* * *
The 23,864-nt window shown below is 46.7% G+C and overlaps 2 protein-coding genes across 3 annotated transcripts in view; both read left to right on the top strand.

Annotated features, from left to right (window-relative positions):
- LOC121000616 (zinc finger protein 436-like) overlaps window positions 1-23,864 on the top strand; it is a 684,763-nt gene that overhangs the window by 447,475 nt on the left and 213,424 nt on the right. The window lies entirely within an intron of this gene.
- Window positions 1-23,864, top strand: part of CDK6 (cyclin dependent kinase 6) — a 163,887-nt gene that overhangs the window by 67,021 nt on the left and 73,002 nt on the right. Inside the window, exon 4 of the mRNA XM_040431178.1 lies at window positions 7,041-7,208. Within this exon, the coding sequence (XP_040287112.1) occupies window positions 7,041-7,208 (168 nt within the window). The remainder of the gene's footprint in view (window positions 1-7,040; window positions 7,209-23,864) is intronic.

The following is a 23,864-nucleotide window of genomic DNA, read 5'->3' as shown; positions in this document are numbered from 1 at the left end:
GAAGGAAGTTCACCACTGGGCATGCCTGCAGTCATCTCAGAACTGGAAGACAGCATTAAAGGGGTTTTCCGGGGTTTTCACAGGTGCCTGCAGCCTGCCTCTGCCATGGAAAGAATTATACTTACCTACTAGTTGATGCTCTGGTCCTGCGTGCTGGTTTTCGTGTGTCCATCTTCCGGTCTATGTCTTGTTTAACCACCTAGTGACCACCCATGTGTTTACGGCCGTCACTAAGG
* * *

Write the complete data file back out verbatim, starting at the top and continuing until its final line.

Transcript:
The 23,864-nt window shown below is 46.7% G+C and overlaps 2 protein-coding genes across 3 annotated transcripts in view; both read left to right on the top strand.

Annotated features, from left to right (window-relative positions):
- LOC121000616 (zinc finger protein 436-like) overlaps window positions 1-23,864 on the top strand; it is a 684,763-nt gene that overhangs the window by 447,475 nt on the left and 213,424 nt on the right. The window lies entirely within an intron of this gene.
- Window positions 1-23,864, top strand: part of CDK6 (cyclin dependent kinase 6) — a 163,887-nt gene that overhangs the window by 67,021 nt on the left and 73,002 nt on the right. Inside the window, exon 4 of the mRNA XM_040431178.1 lies at window positions 7,041-7,208. Within this exon, the coding sequence (XP_040287112.1) occupies window positions 7,041-7,208 (168 nt within the window). The remainder of the gene's footprint in view (window positions 1-7,040; window positions 7,209-23,864) is intronic.

The following is a 23,864-nucleotide window of genomic DNA, read 5'->3' as shown; positions in this document are numbered from 1 at the left end:
GAAGGAAGTTCACCACTGGGCATGCCTGCAGTCATCTCAGAACTGGAAGACAGCATTAAAGGGGTTTTCCGGGGTTTTCACAGGTGCCTGCAGCCTGCCTCTGCCATGGAAAGAATTATACTTACCTACTAGTTGATGCTCTGGTCCTGCGTGCTGGTTTTCGTGTGTCCATCTTCCGGTCTATGTCTTGTTTAACCACCTAGTGACCACCCATGTGTTTACGGCCGTCACTAAGG